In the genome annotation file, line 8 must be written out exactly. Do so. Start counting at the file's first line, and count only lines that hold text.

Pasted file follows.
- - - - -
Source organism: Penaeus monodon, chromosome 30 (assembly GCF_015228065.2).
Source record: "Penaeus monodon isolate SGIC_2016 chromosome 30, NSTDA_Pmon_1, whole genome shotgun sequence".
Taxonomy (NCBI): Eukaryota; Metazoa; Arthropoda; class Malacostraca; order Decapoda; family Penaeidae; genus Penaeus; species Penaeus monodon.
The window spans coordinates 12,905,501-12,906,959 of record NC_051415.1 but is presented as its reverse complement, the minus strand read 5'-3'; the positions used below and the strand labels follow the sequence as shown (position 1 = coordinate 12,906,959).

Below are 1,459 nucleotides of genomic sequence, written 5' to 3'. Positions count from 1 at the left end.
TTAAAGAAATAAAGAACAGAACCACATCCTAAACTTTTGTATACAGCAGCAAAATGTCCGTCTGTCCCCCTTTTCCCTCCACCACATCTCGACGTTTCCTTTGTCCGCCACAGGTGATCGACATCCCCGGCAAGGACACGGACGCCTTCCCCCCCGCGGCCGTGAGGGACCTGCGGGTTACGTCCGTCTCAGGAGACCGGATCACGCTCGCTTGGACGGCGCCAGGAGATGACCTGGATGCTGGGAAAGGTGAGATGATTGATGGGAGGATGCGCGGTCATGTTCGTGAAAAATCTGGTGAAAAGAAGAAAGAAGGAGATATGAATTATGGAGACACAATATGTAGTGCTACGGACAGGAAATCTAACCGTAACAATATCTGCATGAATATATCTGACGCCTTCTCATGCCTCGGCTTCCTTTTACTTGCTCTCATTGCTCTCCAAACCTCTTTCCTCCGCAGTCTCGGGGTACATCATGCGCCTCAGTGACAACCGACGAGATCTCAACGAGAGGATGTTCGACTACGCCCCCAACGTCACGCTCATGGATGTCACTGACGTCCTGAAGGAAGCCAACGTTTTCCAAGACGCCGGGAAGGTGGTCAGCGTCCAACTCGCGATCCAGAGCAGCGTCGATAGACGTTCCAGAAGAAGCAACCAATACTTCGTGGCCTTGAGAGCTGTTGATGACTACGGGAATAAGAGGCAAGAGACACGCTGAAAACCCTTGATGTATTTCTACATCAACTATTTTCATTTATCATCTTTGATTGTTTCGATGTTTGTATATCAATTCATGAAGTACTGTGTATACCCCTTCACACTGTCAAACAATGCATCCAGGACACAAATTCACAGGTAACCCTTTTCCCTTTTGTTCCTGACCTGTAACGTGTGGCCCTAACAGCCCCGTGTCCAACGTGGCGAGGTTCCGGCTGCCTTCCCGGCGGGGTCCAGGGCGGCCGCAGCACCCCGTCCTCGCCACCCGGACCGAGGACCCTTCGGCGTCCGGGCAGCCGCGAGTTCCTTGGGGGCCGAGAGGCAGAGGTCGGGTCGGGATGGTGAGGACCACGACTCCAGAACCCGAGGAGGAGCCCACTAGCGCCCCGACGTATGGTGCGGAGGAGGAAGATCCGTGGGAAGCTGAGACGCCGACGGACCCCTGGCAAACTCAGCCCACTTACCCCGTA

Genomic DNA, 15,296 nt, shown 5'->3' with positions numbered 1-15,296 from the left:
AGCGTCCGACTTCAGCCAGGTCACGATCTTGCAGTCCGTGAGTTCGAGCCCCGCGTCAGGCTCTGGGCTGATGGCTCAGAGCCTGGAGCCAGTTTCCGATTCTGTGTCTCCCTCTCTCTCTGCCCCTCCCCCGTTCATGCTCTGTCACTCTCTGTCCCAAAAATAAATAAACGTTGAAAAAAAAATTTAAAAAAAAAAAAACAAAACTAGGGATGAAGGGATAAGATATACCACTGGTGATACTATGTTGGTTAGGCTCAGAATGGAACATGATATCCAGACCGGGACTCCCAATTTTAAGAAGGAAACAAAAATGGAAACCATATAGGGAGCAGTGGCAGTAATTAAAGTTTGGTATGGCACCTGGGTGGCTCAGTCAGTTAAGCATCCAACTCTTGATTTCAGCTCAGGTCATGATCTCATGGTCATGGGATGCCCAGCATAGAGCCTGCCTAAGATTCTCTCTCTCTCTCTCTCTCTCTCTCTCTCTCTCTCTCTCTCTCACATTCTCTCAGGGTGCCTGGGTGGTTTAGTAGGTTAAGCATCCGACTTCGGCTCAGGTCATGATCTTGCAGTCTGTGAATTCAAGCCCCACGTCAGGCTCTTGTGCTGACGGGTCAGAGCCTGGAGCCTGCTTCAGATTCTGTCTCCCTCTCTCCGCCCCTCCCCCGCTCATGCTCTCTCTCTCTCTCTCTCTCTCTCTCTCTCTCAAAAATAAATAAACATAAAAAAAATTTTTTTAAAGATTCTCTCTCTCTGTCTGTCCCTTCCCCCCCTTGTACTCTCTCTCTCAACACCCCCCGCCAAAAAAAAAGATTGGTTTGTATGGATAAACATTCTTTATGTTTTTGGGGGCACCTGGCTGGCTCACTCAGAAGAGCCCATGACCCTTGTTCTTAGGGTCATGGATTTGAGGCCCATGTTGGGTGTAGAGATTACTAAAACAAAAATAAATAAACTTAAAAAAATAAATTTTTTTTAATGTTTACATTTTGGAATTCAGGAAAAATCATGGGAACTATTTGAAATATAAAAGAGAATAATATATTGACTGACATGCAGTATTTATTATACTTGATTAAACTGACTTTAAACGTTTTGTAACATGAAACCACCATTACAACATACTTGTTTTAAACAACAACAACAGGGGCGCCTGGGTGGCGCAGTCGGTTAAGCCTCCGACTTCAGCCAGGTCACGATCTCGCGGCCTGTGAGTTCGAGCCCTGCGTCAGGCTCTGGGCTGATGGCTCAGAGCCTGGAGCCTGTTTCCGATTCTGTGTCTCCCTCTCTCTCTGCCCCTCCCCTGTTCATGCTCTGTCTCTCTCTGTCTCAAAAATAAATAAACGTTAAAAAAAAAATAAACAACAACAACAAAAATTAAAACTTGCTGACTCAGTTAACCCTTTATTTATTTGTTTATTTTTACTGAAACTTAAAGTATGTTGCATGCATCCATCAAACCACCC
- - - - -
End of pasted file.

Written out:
AGCGTCCGACTTCAGCCAGGTCACGATCTTGCAGTCCGTGAGTTCGAGCCCCGCGTCAGGCTCTGGGCTGATGGCTCAGAGCCTGGAGCCAGTTTCCGATTCTGTGTCTCCCTCTCTCTCTGCCCCTCCCCCGTTCATGCTCTGTCACTCTCTGTCCCAAAAATAAATAAACGTTGAAAAAAAAATTTAAAAAAAAAAAAACAAAACTAGGGATGAAGGGATAAGATATACCACTGGTGATACTATGTTGGTTAGGCTCAGAATGGAACATGATATCCAGACCGGGACTCCCAATTTTAAGAAGGAAACAAAAATGGAAACCATATAGGGAGCAGTGGCAGTAATTAAAGTTTGGTATGGCACCTGGGTGGCTCAGTCAGTTAAGCATCCAACTCTTGATTTCAGCTCAGGTCATGATCTCATGGTCATGGGATGCCCAGCATAGAGCCTGCCTAAGATTCTCTCTCTCTCTCTCTCTCTCTCTCTCTCTCTCTCTCTCTCTCACATTCTCTCAGGGTGCCTGGGTGGTTTAGTAGGTTAAGCATCCGACTTCGGCTCAGGTCATGATCTTGCAGTCTGTGAATTCAAGCCCCACGTCAGGCTCTTGTGCTGACGGGTCAGAGCCTGGAGCCTGCTTCAGATTCTGTCTCCCTCTCTCCGCCCCTCCCCCGCTCATGCTCTCTCTCTCTCTCTCTCTCTCTCTCTCTCTCAAAAATAAATAAACATAAAAAAAATTTTTTTAAAGATTCTCTCTCTCTGTCTGTCCCTTCCCCCCCTTGTACTCTCTCTCTCAACACCCCCCGCCAAAAAAAAAGATTGGTTTGTATGGATAAACATTCTTTATGTTTTTGGGGGCACCTGGCTGGCTCACTCAGAAGAGCCCATGACCCTTGTTCTTAGGGTCATGGATTTGAGGCCCATGTTGGGTGTAGAGATTACTAAAACAAAAATAAATAAACTTAAAAAAATAAATTTTTTTTAATGTTTACATTTTGGAATTCAGGAAAAATCATGGGAACTATTTGAAATATAAAAGAGAATAATATATTGACTGACATGCAGTATTTATTATACTTGATTAAACTGACTTTAAACGTTTTGTAACATGAAACCACCATTACAACATACTTGTTTTAAACAACAACAACAGGGGCGCCTGGGTGGCGCAGTCGGTTAAGCCTCCGACTTCAGCCAGGTCACGATCTCGCGGCCTGTGAGTTCGAGCCCTGCGTCAGGCTCTGGGCTGATGGCTCAGAGCCTGGAGCCTGTTTCCGATTCTGTGTCTCCCTCTCTCTCTGCCCCTCCCCTGTTCATGCTCTGTCTCTCTCTGTCTCAAAAATAAATAAACGTTAAAAAAAAAATAAACAACAACAACAAAAATTAAAACTTGCTGACTCAGTTAACCCTTTATTTATTTGTTTATTTTTACTGAAACTTAAAGTATGTTGCATGCATCCATCAAACCACCC